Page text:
The Spanish coast preserves many watchtowers as an important cultural heritage. They testify the insecurity of this maritime border in different historical periods, especially during the sixteenth and eighteenth centuries, when it was attacked regularly by what has come to be known as Berber piracy.
The coast of the Kingdom of Granada was a border of importance in Nasrid times and it was also a zone to be protected after the Castilian conquest, mostly against piracy. To control the sea, the successive rulers would build a system of fortresses and watchtowers. The objective of this paper is to apply spatial analysis to the defense system of the southern coasts of Granada and Almeria from the fifteenth to seventeenth century, focusing in its evolution.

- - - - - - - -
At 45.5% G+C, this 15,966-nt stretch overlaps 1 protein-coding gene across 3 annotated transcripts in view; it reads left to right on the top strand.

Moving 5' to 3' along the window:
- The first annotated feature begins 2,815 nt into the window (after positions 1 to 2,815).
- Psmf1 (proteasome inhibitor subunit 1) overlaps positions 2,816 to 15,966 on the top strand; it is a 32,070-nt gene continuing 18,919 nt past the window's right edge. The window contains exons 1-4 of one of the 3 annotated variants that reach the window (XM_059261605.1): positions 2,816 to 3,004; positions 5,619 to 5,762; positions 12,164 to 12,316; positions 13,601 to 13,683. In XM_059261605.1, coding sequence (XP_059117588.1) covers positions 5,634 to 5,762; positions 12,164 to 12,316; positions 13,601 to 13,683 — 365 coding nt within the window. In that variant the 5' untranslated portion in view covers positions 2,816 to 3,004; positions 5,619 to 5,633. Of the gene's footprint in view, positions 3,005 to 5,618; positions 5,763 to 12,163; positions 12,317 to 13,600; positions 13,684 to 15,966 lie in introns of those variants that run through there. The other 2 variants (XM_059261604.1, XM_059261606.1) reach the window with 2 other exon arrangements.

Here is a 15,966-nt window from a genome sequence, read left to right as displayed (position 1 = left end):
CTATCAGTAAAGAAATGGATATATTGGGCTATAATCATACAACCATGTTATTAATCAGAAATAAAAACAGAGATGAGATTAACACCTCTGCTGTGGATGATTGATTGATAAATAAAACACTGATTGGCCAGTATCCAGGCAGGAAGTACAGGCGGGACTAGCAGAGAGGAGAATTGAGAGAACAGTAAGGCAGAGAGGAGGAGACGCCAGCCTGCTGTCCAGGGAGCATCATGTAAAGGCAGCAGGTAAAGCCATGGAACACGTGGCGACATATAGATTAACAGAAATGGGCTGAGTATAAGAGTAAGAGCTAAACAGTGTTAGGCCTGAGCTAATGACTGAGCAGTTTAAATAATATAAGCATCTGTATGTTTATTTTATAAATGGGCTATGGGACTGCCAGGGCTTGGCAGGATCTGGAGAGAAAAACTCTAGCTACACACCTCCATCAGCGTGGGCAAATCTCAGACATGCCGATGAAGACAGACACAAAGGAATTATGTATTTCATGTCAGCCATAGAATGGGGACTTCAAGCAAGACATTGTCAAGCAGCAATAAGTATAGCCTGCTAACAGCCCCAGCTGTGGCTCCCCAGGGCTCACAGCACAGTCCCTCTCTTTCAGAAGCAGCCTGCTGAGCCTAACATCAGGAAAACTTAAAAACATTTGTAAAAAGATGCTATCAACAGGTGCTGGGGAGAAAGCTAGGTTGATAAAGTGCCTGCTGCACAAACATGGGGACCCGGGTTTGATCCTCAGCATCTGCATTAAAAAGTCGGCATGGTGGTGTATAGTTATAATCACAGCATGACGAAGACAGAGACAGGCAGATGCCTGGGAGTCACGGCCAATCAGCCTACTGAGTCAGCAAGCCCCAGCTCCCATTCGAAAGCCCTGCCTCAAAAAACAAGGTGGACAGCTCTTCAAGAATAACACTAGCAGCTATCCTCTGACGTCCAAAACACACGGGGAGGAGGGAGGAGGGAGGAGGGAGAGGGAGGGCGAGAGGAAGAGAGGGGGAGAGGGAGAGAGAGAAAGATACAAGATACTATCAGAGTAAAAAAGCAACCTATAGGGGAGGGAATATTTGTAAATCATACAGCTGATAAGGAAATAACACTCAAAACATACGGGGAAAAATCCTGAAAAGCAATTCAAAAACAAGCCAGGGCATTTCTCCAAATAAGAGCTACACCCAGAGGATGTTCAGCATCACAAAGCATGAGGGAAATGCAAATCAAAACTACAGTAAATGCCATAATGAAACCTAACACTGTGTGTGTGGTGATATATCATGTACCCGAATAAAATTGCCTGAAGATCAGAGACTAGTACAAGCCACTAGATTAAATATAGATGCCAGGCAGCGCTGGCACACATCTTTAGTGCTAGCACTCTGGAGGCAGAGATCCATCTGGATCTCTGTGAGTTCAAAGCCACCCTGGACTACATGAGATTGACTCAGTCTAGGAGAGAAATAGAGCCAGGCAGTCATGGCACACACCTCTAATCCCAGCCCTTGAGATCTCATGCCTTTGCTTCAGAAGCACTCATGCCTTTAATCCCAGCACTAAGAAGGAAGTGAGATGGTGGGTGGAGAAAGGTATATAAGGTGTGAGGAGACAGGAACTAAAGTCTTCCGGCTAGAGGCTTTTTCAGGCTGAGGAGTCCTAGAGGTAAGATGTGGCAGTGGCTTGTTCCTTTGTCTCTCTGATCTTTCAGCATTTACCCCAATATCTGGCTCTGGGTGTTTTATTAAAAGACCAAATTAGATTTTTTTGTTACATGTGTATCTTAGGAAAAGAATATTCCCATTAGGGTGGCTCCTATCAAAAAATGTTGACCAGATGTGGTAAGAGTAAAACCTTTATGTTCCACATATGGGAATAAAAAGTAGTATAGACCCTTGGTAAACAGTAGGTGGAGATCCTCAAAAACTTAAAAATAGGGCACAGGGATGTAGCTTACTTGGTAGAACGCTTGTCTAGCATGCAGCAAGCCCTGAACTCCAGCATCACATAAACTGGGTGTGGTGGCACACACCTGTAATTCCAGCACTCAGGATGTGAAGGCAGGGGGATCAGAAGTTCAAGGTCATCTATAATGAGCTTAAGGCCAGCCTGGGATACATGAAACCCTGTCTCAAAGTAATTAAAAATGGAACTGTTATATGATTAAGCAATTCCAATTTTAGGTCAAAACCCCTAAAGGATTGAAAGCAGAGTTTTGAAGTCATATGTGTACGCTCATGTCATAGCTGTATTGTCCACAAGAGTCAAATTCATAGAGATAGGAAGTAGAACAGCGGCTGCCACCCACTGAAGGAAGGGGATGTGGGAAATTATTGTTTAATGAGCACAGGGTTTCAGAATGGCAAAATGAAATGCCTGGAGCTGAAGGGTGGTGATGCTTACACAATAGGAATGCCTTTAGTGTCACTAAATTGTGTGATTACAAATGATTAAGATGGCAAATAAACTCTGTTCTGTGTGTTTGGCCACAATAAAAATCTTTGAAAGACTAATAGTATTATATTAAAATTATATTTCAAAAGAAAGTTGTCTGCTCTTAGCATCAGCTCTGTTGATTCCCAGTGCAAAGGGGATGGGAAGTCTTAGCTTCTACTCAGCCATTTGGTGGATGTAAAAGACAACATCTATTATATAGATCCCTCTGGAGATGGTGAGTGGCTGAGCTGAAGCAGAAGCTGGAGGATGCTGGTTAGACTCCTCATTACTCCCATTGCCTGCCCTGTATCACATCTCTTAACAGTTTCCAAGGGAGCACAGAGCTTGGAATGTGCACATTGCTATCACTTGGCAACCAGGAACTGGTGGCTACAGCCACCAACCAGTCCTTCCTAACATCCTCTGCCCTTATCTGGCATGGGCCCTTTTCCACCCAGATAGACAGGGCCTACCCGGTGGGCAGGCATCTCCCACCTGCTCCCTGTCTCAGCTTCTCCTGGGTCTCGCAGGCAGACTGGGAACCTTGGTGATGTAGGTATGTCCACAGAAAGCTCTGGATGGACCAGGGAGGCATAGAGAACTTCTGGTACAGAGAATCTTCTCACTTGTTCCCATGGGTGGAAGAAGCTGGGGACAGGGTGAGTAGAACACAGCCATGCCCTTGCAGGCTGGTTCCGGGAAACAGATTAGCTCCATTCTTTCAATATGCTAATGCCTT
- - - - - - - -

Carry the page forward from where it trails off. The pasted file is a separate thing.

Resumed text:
In this article we deal with the unique coastal defensive belt that the city of Malaga has in Nasrid times, about the origin of it and its process of building as well as its functionalities that exceed the purely defensive ones. The first constructions aimed at defending the city from the sea correspond to the dynasty, with the construction of the alcazaba and the defensive fence of the medina, as well as incipient atarazanas, a cast of works of political propaganda.